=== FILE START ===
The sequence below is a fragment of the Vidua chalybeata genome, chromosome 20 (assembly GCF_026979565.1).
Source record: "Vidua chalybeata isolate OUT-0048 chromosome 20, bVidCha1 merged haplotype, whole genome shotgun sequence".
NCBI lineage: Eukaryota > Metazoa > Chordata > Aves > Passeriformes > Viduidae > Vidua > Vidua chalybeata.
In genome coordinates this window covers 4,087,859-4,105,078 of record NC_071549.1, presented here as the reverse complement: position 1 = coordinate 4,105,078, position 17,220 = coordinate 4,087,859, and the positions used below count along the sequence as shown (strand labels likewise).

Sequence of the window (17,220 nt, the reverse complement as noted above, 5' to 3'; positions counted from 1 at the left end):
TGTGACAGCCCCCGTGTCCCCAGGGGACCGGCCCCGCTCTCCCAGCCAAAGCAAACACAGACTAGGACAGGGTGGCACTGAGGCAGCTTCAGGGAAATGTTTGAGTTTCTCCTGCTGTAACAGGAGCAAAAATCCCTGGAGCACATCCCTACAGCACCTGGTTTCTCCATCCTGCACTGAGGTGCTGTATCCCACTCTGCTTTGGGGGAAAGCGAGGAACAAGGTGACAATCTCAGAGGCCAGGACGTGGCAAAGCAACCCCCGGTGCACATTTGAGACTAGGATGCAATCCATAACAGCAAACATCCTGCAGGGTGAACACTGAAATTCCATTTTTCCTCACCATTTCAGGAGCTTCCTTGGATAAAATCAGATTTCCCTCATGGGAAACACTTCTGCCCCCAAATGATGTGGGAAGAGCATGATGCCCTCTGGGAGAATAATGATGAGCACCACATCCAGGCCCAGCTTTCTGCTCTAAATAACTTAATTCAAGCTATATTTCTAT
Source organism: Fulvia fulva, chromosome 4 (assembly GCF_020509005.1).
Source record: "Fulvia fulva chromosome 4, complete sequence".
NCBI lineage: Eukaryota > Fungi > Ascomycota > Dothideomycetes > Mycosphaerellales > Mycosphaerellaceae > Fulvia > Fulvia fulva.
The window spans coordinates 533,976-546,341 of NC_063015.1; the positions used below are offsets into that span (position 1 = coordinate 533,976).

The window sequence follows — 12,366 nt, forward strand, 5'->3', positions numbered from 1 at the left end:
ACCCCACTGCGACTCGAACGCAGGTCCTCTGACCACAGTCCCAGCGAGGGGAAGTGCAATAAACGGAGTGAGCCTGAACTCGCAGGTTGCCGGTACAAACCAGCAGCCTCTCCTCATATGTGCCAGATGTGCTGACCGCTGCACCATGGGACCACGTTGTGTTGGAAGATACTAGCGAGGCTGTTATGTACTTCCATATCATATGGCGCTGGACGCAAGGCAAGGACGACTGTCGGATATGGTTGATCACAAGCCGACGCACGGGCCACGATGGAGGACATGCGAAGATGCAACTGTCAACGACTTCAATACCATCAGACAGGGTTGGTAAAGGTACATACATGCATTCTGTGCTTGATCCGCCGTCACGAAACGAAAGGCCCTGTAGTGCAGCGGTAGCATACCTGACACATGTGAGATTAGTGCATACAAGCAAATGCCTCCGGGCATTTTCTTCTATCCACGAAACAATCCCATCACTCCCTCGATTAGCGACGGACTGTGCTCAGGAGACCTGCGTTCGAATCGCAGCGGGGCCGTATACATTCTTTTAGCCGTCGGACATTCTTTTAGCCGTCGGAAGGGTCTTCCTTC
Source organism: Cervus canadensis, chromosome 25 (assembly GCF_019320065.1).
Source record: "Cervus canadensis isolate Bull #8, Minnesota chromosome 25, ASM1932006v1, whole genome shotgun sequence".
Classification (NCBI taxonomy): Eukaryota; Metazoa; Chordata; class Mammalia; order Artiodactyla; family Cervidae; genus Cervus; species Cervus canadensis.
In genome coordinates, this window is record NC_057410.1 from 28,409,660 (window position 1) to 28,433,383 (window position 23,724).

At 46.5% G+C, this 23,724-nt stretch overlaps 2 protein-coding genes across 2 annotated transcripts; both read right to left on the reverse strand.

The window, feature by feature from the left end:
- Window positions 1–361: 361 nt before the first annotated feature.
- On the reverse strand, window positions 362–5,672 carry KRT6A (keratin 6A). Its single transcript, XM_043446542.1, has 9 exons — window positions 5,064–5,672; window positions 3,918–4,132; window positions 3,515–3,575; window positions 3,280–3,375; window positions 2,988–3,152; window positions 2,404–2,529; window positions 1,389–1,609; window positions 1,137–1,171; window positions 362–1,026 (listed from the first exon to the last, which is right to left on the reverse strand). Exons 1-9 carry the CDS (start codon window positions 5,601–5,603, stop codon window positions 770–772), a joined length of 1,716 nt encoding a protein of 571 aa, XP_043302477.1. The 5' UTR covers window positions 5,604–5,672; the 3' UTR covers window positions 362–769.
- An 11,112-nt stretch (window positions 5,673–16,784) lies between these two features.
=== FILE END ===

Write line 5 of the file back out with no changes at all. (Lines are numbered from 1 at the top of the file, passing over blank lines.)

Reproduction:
Sequence of the window (17,220 nt, the reverse complement as noted above, 5' to 3'; positions counted from 1 at the left end):